The Bank of Manchester was located on Lot 2 of Block 4 of the Original Plat of Manchester, which is now 107 W. Main Street. The lot was sold by James Fargo to Andrew G. Irwin on December 28, 1837 for $ 75. It is apparent that Irwin built a home there which also served as the bank office. However, after the bank problems occurred discussed below, Irwin supposedly sold the property to the Bank of Manchester on November 30, 1839 for $ 3,000. This somewhat questionable transaction was apparently negated during the bank's troubled period, and the property was sold by Irwin to Oliver Kellogg on March 6, 1845 for $ 800. The 1856 plat map of Manchester shows no structure on this site. It is not certain what happened, and perhaps the structure was demolished or moved prior to 1856, or destroyed in the 1853 fire. But the 1864 plat map does show a structure, which is believed to be a house which was subsequently moved to 325 S. Macomb Street after a sale by Dr. Walter Klopfenstein, who built the current home at 107 W. Main in 1907. Information provided by Annetta English in an earlier Manchester history may have incorrectly attributed the original Bank of Manchester building as being the current 325 S. Macomb home.
The Short Life of the Bank of Manchester
It quickly became apparent by late 1837 that multiple cases of specie fraud were occurring at various banks. The same specie (i.e., exact same combination of gold and silver coin denominations) was being noted at different banks. In some cases, paper notes saying that a bank officer possessed specie were themselves treated as legitimate specie. Specie was being moved by speedy overnight coach from bank to bank before the bank commissioner made his arrivals at different banks, but eventually the state bank commissioners became aware and started investigations and audits under a state banking amendment in January 1838. The commissioners would tell the first bank they inspected that they were next going to a specific bank, but instead paid a surprise visit to a different bank. Several of these specie fraud cases involved the Godard brothers, Abel and Lewis, owners of the Bank of Ypsilanti and other banks. Abel Godard was the son-in-law of John Gilbert, the founder of Manchester, and when the Godard brothers' fraud was uncovered, not only did John Gilbert suffer severe financial setback, as discussed in an earlier article, but the ramifications quickly spread to other Washtenaw area banks.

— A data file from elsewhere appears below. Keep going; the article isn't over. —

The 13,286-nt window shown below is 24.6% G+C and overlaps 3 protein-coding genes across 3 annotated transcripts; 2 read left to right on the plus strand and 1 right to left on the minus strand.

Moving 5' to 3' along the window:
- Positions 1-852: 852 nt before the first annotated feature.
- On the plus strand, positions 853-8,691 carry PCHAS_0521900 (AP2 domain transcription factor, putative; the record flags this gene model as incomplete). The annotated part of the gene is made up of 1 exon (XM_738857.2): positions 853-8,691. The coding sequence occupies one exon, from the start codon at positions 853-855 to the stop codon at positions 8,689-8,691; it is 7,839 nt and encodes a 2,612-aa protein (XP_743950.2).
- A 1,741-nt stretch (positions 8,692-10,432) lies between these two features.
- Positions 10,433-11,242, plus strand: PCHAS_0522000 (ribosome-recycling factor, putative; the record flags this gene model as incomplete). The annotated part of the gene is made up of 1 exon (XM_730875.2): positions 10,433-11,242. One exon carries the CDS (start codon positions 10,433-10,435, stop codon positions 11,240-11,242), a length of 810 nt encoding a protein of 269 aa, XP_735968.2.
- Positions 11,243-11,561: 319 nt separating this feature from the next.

Pressure on the state legislators resulted in increased inspections led by state bank commissioner Alpheus Felch, who as a legislator had opposed the formation of Michigan's free banks. Felch came to Manchester, and on February 21, 1838, Andrew Irwin, the cashier of the Bank of Manchester, swore to Felch that only $ 34,000 of the bank's bills had been placed in circulation, within the specie and mortgage/bond backing limits. In reality, the bank had actually issued between $ 107,000 and $ 118,000 in bills, exceeding the legal limit. We can surmise that Irwin, clearly with George Howe's participation as they were both signers of the bills, got caught up in the financial frenzy. The fraud was certainly common knowledge by April 19, 1838, when the State Journal reported:
"The Cashier of this institution (Bank of Manchester), we understand, has taken leg bail, having disposed of some fifty thousand dollars without knowledge of the Directors! Hurrah! For the General Banking Law! The wildcat tory currency! Three cheers for Gov. Mason's "principle correct in theory, but mischievous in practice!" One hundred guns for this immortal display of modern democratic, wildcat, tory, loco foco wisdom!"
James H. Fargo replaced Irwin as cashier. In May 1838, a Washtenaw County Circuit Court grand jury found that Irwin should stand trial for falsely swearing to the number of bills in circulation, and a perjury warrant for his arrest was issued May 18, 1838. He was taken into custody and bail granted. A second warrant was also issued on May 18 against both Howe and Irwin for fraud, for having "willfully, unlawfully and contemptuously refused and neglected to report to the bank Commissioners whenever they discovered such violation." Bail was also posted for these warrants.